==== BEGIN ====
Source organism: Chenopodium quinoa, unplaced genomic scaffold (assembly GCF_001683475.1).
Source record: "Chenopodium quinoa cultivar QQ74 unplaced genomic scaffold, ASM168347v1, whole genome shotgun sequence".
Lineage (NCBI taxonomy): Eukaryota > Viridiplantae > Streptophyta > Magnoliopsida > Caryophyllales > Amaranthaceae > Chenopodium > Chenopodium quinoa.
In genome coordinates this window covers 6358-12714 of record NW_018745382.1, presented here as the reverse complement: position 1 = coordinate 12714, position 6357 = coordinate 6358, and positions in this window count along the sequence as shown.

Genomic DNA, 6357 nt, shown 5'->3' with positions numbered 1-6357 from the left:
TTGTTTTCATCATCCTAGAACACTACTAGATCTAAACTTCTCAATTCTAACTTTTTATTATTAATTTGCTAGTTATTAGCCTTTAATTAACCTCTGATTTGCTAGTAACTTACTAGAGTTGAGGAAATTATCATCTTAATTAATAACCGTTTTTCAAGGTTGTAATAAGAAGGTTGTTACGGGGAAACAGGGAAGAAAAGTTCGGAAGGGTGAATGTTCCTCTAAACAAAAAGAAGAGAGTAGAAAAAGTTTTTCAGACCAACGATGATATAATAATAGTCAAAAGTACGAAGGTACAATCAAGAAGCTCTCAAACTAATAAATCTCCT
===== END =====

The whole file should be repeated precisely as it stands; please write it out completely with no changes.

Source organism: Chenopodium quinoa, unplaced genomic scaffold (assembly GCF_001683475.1).
Source record: "Chenopodium quinoa cultivar QQ74 unplaced genomic scaffold, ASM168347v1, whole genome shotgun sequence".
Lineage (NCBI taxonomy): Eukaryota > Viridiplantae > Streptophyta > Magnoliopsida > Caryophyllales > Amaranthaceae > Chenopodium > Chenopodium quinoa.
In genome coordinates this window covers 6358-12714 of record NW_018745382.1, presented here as the reverse complement: position 1 = coordinate 12714, position 6357 = coordinate 6358, and positions in this window count along the sequence as shown.

Genomic DNA, 6357 nt, shown 5'->3' with positions numbered 1-6357 from the left:
TTGTTTTCATCATCCTAGAACACTACTAGATCTAAACTTCTCAATTCTAACTTTTTATTATTAATTTGCTAGTTATTAGCCTTTAATTAACCTCTGATTTGCTAGTAACTTACTAGAGTTGAGGAAATTATCATCTTAATTAATAACCGTTTTTCAAGGTTGTAATAAGAAGGTTGTTACGGGGAAACAGGGAAGAAAAGTTCGGAAGGGTGAATGTTCCTCTAAACAAAAAGAAGAGAGTAGAAAAAGTTTTTCAGACCAACGATGATATAATAATAGTCAAAAGTACGAAGGTACAATCAAGAAGCTCTCAAACTAATAAATCTCCT